home | O'Reilly's CD bookshelfs | FreeBSD | Linux | Cisco | Cisco Exam    

6.3 Metacharacters

6.3.1 Search Patterns

The characters in the following table have special meaning only in search patterns.

Character Pattern
.

Match any single character except newline. Can match newline in awk .

*

Match any number (or none) of the single character that immediately precedes it. The preceding character can also be a regular expression; e.g., since . (dot) means any character, .* means "match any number of any character."

^

Match the following regular expression at the beginning of the line or string.

$

Match the preceding regular expression at the end of the line or string.

[ ]

Match any one of the enclosed characters.

A hyphen (- ) indicates a range of consecutive characters. A circumflex (^ ) as the first character in the brackets reverses the sense: it matches any one character not in the list. A hyphen or close bracket (] ) as the first character is treated as a member of the list. All other metacharacters are treated as members of the list (i.e., literally).

{ n , m }

Match a range of occurrences of the single character that immediately precedes it. The preceding character can also be a metacharacter. { n } matches exactly n occurrences, { n ,} matches at least n occurrences, and { n , m } matches any number of occurrences between n and m . n and m must be between 0 and 255, inclusive.

\{ n , m \}

Just like { n , m } , above, but with backslashes in front of the braces.

\ Turn off the special meaning of the character that follows.
\( \)

Save the pattern enclosed between \( and \) into a special holding space. Up to nine patterns can be saved on a single line. The text matched by the subpatterns can be "replayed" in substitutions by the escape sequences \1 to \9 .

\ n

Replay the n th subpattern enclosed in \( and \) into the pattern at this point. n is a number from 1 to 9, with 1 starting on the left. See the following Examples.

\< \>

Match characters at beginning (\< ) or end (\> ) of a word.

+ Match one or more instances of preceding regular expression.
?

Match zero or one instances of preceding regular expression.

|

Match the regular expression specified before or after.

( )

Apply a match to the enclosed group of regular expressions.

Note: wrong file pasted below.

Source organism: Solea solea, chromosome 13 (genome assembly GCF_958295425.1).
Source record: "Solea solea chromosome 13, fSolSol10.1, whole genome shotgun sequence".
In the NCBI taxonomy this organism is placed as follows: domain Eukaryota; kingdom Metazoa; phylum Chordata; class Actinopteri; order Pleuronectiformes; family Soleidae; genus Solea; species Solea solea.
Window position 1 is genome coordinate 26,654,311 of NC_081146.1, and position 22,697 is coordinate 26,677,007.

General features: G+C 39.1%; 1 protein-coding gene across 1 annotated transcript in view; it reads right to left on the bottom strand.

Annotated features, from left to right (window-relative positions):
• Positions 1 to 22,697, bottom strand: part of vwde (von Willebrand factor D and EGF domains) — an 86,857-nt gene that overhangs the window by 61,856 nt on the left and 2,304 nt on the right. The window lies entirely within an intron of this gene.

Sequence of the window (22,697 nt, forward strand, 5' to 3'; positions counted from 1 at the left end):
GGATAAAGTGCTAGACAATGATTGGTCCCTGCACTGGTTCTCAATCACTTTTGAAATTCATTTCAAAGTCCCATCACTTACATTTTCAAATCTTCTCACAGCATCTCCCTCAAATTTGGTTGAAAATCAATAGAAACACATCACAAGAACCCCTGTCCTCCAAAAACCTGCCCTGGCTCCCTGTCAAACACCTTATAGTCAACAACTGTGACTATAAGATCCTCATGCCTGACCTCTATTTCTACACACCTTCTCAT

Many Unix systems allow the use of POSIX "character classes" within the square brackets that enclose a group of characters. These classes, listed here, are typed enclosed in [: and :] . For example, [[:alnum:]] matches a single alphanumeric character.

Class Characters Matched
alnum

Alphanumeric characters

alpha

Alphabetic characters

blank

Space or tab

cntrl

Control characters

digit

Decimal digits

graph

Nonspace characters

lower

Lowercase characters

print

Printable characters

space

Whitespace characters

upper

Uppercase characters

xdigit

Hexadecimal digits

6.3.2 Replacement Patterns

The characters in this table have special meaning only in replacement patterns.

Character Pattern
\

Turn off the special meaning of the character that follows.

\ n

Restore the text matched by the n th pattern previously saved by \( and \) . n is a number from 1 to 9, with 1 starting on the left.

&

Reuse the text matched by the search pattern as part of the replacement pattern.

~

Reuse the previous replacement pattern in the current replacement pattern. Must be the only character in the replacement pattern. (ex and vi )

%

Reuse the previous replacement pattern in the current replacement pattern. Must be the only character in the replacement pattern. (ed )

\u

Convert first character of replacement pattern to uppercase.

\U

Convert entire replacement pattern to uppercase.

\l

Convert first character of replacement pattern to lowercase.

\L

Convert entire replacement pattern to lowercase.

\e, \E

Turn off previous \u , \U , \l , and \L .


Previous: 6.2 Metacharacters, Listed by Unix Program UNIX in a Nutshell: System V Edition Next: 6.4 Examples of Searching
6.2 Metacharacters, Listed by Unix Program Book Index 6.4 Examples of Searching

The UNIX CD Bookshelf NavigationThe UNIX CD BookshelfUNIX Power ToolsUNIX in a NutshellLearning the vi Editorsed & awkLearning the Korn ShellLearning the UNIX Operating System






??????????????@Mail.ru